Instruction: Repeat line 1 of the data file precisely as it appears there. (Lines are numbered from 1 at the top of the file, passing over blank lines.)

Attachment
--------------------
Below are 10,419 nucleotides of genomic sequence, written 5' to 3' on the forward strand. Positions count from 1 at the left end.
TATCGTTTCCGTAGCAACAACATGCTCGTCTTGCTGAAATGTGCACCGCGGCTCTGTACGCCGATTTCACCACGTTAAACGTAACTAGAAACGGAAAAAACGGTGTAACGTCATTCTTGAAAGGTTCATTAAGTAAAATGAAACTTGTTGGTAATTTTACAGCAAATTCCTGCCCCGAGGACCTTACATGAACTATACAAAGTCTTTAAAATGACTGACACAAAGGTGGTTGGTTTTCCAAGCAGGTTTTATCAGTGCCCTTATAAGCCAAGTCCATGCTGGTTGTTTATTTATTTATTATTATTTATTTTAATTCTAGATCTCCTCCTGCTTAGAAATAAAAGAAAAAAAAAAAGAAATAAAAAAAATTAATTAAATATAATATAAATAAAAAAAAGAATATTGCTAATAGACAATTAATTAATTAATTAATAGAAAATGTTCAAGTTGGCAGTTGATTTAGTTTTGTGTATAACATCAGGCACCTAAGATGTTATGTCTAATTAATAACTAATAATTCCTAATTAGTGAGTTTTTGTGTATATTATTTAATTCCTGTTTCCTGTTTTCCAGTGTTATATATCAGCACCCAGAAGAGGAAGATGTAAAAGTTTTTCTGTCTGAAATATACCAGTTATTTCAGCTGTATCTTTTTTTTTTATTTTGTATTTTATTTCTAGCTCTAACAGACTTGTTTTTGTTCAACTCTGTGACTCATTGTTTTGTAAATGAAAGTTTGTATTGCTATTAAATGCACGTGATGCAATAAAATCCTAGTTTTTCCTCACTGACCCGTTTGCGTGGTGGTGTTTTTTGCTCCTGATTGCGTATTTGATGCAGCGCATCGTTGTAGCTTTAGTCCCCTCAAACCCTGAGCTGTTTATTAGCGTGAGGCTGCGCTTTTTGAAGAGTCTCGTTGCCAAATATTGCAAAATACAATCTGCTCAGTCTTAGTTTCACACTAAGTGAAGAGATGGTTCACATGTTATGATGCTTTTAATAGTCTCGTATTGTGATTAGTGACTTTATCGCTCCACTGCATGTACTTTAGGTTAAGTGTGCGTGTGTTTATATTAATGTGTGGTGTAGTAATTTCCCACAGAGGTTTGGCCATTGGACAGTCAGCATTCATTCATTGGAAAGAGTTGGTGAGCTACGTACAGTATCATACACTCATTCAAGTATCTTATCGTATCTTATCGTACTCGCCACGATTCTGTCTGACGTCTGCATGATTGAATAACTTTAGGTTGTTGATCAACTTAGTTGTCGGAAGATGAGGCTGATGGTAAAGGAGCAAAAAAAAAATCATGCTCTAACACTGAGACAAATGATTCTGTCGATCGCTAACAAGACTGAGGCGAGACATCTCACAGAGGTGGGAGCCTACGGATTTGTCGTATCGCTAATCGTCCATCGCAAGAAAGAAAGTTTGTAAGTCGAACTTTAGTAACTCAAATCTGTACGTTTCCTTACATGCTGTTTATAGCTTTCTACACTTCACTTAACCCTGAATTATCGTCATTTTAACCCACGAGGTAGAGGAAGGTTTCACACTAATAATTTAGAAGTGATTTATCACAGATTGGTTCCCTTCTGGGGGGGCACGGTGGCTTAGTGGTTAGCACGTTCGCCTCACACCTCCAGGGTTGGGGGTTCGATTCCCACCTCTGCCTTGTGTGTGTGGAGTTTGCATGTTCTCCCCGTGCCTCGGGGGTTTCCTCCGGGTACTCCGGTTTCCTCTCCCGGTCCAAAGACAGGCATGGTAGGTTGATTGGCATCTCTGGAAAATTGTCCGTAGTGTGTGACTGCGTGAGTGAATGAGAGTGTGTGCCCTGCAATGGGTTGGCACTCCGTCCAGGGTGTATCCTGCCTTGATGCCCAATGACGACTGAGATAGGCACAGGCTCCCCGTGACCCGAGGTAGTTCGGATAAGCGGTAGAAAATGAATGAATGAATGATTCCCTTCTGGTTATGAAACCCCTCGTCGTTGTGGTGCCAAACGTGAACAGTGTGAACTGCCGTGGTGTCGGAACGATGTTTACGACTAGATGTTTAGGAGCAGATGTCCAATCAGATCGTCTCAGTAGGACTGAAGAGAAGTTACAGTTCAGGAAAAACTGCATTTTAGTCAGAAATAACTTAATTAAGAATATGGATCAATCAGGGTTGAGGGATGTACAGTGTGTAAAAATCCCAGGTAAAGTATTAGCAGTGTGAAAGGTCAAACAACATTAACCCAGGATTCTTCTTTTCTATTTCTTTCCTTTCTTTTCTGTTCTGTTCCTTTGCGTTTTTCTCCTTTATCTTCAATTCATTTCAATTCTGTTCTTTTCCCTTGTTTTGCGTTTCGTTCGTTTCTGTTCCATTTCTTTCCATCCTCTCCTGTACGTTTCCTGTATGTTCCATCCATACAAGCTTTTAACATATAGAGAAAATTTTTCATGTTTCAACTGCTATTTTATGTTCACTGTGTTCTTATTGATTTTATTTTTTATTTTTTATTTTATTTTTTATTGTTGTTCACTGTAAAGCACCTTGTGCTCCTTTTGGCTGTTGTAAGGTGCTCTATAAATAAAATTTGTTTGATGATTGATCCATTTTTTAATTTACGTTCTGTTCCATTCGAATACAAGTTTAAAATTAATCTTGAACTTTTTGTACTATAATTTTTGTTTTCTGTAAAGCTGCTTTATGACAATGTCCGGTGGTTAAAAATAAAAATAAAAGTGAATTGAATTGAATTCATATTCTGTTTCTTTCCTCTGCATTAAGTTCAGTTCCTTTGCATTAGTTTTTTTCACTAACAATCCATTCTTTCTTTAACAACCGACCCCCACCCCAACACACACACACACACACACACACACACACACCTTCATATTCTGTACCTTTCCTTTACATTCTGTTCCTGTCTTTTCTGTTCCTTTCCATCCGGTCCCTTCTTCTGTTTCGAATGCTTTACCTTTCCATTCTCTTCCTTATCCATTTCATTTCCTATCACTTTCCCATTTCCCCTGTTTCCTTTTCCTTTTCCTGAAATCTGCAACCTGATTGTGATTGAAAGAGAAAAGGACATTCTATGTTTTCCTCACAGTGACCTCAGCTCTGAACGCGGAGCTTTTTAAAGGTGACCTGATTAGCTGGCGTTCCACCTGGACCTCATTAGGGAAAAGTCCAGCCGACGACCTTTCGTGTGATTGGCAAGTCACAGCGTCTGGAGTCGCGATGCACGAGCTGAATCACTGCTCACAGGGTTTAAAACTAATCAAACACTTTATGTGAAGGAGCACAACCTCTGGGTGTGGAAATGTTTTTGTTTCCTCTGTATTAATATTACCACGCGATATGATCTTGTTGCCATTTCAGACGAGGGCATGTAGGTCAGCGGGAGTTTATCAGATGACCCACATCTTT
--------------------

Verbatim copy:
Below are 10,419 nucleotides of genomic sequence, written 5' to 3' on the forward strand. Positions count from 1 at the left end.